Levels of ecological organization (explained with examples)

Ecological organization

All biological organisms are located within systems that interrelate with each other at different levels. That’s what it’s called ecological organization, which comprises the following levels:

  1. Individual. Also known as the organism level, it is a crucial level for the organism to have the ability to reproduce. Every individual must be adapted to their environment, and interacts in different ways with others (mutualism, competition, reproduction, predation). Likewise, each of these organisms can be subdivided into different stages (life cycle): birth, growth, maturity, aging, death.
  2. Population. An ecological population is called a group of organisms of the same species or individuals that inhabit the same geographic area. The ways of relating to each other are: mutualism, competition, parasitism, predation and sexual reproduction (mating). For example: a group of giraffes that live in the same place.
  3. Community. A community is a group of populations that share the same site for a certain period of time. Animal, plant or both species can coexist. For example: felines are a community that contains different species such as pumas, tigers, wild cats.
  4. Ecosystem. An ecosystem is a space in which different living organisms interact with each other (plants or animals). Unlike the community, in the ecosystem the organisms that compose it interact producing energy and recycling food. An ecosystem is self-regulating and self-sufficient, that is, it has the resources to be independent from other ecosystems and supply its species. This level has an abiotic component, that is, it is not alive (for example: oxygen, water, carbon dioxide, nitrogen) and another biotic, that is, it has life (for example: animals and plants ).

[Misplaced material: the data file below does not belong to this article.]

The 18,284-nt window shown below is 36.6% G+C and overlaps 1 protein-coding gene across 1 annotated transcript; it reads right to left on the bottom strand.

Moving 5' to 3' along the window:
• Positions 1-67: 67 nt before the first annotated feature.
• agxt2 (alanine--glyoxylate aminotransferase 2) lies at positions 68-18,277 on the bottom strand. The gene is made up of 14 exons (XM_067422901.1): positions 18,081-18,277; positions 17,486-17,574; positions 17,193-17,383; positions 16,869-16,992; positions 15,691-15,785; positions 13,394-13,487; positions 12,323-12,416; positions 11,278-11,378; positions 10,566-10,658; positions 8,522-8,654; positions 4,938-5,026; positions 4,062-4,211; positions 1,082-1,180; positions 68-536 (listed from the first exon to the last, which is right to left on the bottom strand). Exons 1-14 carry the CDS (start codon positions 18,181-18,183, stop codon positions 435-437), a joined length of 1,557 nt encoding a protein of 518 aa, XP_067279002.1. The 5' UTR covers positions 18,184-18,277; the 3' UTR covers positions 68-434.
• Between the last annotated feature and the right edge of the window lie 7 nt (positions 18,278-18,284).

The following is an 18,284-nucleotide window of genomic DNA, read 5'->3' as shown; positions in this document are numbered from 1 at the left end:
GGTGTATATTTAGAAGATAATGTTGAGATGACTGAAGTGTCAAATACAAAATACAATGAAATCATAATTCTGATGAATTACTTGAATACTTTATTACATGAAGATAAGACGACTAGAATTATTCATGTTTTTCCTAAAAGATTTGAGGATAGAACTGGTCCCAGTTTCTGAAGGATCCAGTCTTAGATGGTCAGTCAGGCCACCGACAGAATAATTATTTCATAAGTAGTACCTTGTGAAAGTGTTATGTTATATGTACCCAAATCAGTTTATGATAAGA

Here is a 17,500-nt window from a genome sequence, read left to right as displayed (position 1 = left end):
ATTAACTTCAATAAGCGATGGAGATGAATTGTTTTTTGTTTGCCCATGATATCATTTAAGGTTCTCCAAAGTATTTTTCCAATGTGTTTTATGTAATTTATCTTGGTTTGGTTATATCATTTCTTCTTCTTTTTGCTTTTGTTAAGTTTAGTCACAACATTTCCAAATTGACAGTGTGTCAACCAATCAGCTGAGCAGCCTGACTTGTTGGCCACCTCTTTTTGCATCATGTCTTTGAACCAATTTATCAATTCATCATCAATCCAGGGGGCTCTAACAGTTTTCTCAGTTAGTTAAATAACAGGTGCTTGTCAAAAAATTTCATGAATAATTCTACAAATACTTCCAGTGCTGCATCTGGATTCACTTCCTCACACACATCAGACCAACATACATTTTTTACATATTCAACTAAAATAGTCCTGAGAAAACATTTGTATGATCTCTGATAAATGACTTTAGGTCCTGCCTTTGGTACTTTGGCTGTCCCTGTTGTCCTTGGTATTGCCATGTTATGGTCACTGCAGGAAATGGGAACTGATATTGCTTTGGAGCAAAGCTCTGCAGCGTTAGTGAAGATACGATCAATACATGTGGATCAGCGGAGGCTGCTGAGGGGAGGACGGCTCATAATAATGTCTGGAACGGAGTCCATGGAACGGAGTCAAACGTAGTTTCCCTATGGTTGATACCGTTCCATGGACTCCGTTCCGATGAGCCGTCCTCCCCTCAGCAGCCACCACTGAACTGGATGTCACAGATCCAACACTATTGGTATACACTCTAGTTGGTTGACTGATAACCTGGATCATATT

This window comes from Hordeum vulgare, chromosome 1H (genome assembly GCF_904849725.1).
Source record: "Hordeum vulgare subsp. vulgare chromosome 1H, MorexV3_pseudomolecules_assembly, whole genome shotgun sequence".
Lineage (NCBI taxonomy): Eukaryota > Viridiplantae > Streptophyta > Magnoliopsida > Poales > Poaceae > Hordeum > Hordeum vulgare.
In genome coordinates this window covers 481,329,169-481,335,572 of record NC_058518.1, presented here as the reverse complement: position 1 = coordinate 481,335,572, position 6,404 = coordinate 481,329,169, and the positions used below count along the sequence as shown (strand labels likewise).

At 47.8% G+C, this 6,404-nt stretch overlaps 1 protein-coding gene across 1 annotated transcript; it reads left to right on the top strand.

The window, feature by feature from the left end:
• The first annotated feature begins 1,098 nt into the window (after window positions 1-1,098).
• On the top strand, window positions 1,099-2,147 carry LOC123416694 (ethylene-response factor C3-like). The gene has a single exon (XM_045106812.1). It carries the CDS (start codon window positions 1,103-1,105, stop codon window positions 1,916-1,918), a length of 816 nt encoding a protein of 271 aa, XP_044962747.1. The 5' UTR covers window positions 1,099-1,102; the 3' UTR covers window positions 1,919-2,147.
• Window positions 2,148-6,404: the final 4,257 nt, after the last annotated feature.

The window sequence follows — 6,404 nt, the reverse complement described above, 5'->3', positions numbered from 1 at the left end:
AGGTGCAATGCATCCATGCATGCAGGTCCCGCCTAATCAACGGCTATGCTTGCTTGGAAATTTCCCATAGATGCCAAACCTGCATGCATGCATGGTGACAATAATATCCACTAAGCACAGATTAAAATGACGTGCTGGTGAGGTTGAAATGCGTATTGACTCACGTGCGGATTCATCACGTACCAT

5. Biome. A biome is a group of ecosystems that present similarities to each other both in their abiotic and biotic components. For example: a portion of a continent in which climates with similar characteristics and similar species are found.
  6. Biosphere. The biosphere is a set of biomes that present differences with respect to each other, but also certain similarities. The planet Earth is considered as a great biosphere, which includes the different climates, oceans and continents of the planet. Also the biosphere is considered as the lower atmosphere of the Earth.